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Lessons In Impatience

April 17, 2014

Turkey season is still well underway around here, and while the activity appears to have climaxed early, there are still a handful of hardy toms, gobbling away as if to say, “wait, I’ve got more!”

Here at the Hillside Manor, turkey sightings have been on the wane since the early part of the season.  There’s one old, grandmotherly hen who occasionally comes pecking around the pasture.  I don’t really know turkey biology that well, but my assumption is that she’s past the age where mating season means much anymore.  Even though there are at least three toms in this part of the canyon, I haven’t seen any of them on her trail.  Either that, or maybe she’s just sworn off men.  Not that there’s anything wrong with that.

The toms are staying off on the neighbors’ places for the most part, and I haven’t had the energy to try to coax them up the hill.  I hear them most mornings, shock gobbling in response to the peacocks’ screams.  I did find my gobble call the other day, and engaged in a little back and forth across the canyon with a scrappy bird.  He moved a little closer, but he either had a little harem to defend, or he was more chicken than turkey.  Either way, he wasn’t going to get any closer and I eventually got tired of the game.

But then, yesterday afternoon I caught movement across the road from the horse pasture.  The movement became two turkeys, intent on crossing over my fence.  I ran to the office and grabbed the binoculars for a better look.  Both birds were toms, sporting eight or nine-inch beards.  I watched for a couple of minutes as they searched for a way over or under the fence (turkeys can be pretty stupid sometimes), and then it clicked… this could be an opportunity (I’m not too bright sometimes either).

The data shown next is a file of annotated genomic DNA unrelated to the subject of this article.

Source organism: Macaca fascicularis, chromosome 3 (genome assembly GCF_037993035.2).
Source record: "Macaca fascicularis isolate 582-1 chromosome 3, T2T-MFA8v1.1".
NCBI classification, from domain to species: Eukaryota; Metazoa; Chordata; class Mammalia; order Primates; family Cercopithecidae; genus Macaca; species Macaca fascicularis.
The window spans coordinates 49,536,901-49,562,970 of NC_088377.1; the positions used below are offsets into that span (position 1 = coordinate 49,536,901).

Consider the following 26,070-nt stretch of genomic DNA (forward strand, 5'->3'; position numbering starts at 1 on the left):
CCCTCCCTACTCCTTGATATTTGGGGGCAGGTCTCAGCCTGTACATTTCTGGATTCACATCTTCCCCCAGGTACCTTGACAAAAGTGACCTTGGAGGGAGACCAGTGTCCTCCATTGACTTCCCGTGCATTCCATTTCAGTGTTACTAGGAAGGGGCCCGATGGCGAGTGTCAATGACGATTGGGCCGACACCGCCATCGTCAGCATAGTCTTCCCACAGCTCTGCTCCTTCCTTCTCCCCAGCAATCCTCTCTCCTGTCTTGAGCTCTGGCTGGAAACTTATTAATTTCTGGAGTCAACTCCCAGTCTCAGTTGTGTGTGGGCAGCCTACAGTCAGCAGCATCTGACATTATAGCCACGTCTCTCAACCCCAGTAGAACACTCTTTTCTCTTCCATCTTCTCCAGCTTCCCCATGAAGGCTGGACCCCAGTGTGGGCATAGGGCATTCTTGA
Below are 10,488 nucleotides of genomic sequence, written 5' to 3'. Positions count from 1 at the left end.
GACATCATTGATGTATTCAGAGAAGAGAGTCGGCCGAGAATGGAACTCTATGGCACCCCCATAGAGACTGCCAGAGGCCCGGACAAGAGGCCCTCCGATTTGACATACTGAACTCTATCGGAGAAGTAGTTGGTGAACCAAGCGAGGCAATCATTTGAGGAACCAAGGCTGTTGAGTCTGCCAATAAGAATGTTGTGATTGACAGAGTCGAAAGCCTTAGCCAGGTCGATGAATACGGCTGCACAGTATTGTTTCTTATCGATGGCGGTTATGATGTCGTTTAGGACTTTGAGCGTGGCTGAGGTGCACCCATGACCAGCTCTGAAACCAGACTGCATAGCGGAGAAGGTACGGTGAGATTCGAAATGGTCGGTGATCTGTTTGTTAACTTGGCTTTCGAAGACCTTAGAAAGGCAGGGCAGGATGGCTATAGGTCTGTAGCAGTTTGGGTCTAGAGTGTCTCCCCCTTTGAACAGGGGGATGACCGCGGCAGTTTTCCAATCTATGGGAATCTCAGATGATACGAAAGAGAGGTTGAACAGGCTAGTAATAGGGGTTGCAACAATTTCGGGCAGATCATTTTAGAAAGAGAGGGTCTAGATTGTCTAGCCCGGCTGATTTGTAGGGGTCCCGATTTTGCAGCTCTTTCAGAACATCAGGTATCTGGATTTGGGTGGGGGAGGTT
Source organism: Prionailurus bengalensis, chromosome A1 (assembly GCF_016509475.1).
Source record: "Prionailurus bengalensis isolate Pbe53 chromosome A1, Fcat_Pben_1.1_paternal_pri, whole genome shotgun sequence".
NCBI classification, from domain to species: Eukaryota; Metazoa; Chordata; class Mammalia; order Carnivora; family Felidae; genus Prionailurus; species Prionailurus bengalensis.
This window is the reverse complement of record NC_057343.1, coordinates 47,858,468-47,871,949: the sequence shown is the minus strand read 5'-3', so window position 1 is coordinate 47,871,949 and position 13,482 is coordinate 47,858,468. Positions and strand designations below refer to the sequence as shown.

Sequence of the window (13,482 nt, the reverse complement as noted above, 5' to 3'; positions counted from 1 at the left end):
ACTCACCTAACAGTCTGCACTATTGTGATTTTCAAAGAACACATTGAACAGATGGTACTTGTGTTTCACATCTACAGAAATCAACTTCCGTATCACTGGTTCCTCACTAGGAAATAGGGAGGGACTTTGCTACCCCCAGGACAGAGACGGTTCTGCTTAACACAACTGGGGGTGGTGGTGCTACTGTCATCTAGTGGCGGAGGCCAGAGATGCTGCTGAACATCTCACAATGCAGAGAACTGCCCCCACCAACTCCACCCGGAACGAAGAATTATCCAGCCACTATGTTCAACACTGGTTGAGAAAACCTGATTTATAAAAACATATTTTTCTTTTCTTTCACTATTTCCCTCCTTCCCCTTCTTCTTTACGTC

I grabbed the Benjamin Marauder from its dusty perch in the corner, donned a camo coat and hat, and took off at a trot.  I figured if they came up like they used to, the birds would work across the pasture, following the little draw that cuts from the hills to my dry pond.  The thicket of pinion pine and persimmon at the head of the draw would provide good cover for an ambush, as long as I could make it before they did.

Iggy the Wonder Dog, and bane of the successful sneak, saw the gun and went berserk.  I struggled to keep him at heel as I half-jogged, half-ran the two hundred yards to the thicket.  I was almost there when I saw the red head bobbing along, just at the top edge of the draw.  They’d beaten me to the spot, but it looked like some miracle had kept them from noticing me.  I crouched down in a little patch of scrub and popped out the bipod on the Benjamin.

The first bird popped out of the draw at about 4o yards, but was still partially obscured by brush.  That would be a tricky shot for the air rifle.  I needed them closer.  Then the second bird came up at about 30 yards and froze, looking dead at me.  I flipped the safety off and leveled the crosshairs at the place where the bird’s neck joined his body.  At 6x magnification, the target looked huge.  I took up the slack on the first stage of the trigger, and then squeezed through.

Instead of the sharp pop of the air rifle, the shot resulted in more of a “piffff”.  I could actually see the .25 caliber pellet fly through the air and bounce off of the bird’s keel bone, about an inch below where I’d been aiming.  I kept staring through the scope, not willing to believe what I’d just seen.